Solidarity with Syrian refugees and perspective from European leaders needed

Published: 17th September 2015

The number of refugees arriving in Europe needs to be put in perspective, Oxfam said today, calling on wealthy states to help refugees and poor communities in countries neighboring Syria as they increasingly feel the strain. 

The Europe Union’s population is at least 100 times that of Lebanon, for example, with its economy 400 times. Still, the tiny country hosts well over three times the number of refugees who have arrived in Europe this year.

‘Europe is facing a crisis of political will, not a refugee one – it clearly has the resources and capacity to host those arriving on its shores. The millions of people who have fled violence in Syria are the ones living an unprecedented crisis, struggling every day to find safety, food and shelter,’ said Andy Baker, who heads Oxfam’s response to the Syria crisis.

Half of the 400,000 people who took the often perilous journey to Europe by sea in 2015 are Syrians(1).  The vast majority of the 4 million refugees live in informal camps or rent substandard shelters in countries bordering Syria, such as Jordan and Lebanon, where infrastructure and services have been stretched to the absolute limit. 

‘The public support for refugees Europe has witnessed has undoubtedly been a turning point. It has finally pushed political leaders to take much needed action with regards to resettling refugees. This is welcome, a lifeline for thousands. But to really bring relief we need more safe and legal routes to third countries, a radically scaled up aid response, and concerted effort to stop the terrible violence in Syria that is causing this sprawling human catastrophe,’ added Baker.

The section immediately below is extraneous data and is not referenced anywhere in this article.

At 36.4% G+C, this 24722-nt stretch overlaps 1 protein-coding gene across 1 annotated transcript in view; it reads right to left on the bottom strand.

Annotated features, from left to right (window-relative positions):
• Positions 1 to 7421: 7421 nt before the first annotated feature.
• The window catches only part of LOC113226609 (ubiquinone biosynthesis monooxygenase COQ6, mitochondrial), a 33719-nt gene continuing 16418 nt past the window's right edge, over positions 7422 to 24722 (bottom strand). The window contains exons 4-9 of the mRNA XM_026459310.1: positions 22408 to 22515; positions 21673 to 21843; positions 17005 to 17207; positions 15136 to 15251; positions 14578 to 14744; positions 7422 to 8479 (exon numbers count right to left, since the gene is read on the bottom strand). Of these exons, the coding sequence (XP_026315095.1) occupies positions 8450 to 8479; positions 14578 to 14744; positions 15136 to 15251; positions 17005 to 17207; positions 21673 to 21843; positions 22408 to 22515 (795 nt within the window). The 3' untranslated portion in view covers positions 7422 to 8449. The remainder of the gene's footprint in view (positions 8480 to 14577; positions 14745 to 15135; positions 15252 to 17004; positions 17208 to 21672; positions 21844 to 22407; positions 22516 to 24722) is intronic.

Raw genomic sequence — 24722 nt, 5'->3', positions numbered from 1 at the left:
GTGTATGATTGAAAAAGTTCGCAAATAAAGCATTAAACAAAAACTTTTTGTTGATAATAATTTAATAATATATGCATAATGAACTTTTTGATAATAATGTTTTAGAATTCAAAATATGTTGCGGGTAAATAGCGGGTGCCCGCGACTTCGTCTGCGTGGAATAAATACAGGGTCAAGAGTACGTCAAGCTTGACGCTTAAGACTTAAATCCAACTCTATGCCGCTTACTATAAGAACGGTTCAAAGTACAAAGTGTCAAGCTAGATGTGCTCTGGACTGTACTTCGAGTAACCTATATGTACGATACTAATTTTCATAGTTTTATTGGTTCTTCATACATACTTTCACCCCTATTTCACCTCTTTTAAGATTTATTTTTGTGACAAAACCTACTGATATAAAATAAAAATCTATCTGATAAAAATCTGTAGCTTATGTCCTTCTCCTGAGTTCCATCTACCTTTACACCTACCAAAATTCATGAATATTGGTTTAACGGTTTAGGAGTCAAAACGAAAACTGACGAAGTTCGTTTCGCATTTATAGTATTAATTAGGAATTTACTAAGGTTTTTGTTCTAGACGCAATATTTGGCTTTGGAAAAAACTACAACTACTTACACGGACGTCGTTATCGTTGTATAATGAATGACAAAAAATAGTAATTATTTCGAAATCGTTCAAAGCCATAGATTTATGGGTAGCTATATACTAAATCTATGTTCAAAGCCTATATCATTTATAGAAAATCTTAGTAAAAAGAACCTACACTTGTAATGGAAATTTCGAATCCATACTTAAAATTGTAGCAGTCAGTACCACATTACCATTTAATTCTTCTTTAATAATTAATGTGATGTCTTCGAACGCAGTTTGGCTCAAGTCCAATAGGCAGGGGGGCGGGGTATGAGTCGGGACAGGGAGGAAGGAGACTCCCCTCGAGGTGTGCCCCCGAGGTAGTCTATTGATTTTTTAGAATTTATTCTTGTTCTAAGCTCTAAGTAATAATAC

Fran Beytrison, Oxfam’s Lebanon country manager, said: ‘In the face of aid cuts, an increasingly uncertain future in Lebanon, and little hope of the conflict in Syria ending, more and more Syrian refugees we work with tell us how they are considering risking their lives on dangerous routes, travelling on flimsy boats across the sea in the hope of a better future. They are running out of options and forced to make this desperate decision, as a last resort.'

Syrian refugees who have depleted their resources increasingly rely on humanitarian aid. But currently, more than 60 percent of the funds needed to provide support to displaced Syrians are unavailable, meaning humanitarian agencies are drastically cutting back on the amount of aid they can provide. 

‘In a country as small as Lebanon, this is a crisis for both refugees, who are barely holding on by a thread, and vulnerable Lebanese alike. It’s time for concerted action to avert an even bigger crisis,’ said Beytrison. 

Notes to editors


  • According to the World Bank, the EU’s GDP for 2014 was more than 18 trillion USD, for a population of 500 million. Lebanon’s GDP for the same year was at about 45 billion USD for a population of 4 million.
  • Oxfam has been working in Jordan, Lebanon and Syria since 2013, helping Syrians with water, sanitation and hygiene programmes, as well as distributing food and cash vouchers, and winter items.
  • Last year Oxfam called on rich countries to offer resettlement or other forms of admission to 5 per cent of the refugee population in neighbouring countries by the end of 2015, around 200,000 people, as part of a multiyear commitment. Only 27,000 have actually been resettled, according to UNHCR.


Contact information

Joelle Bassoul, in Beirut:, +961 71525218

Attila Kulcsar, in London:, +44 7471 142974

For updates, follow @Oxfam.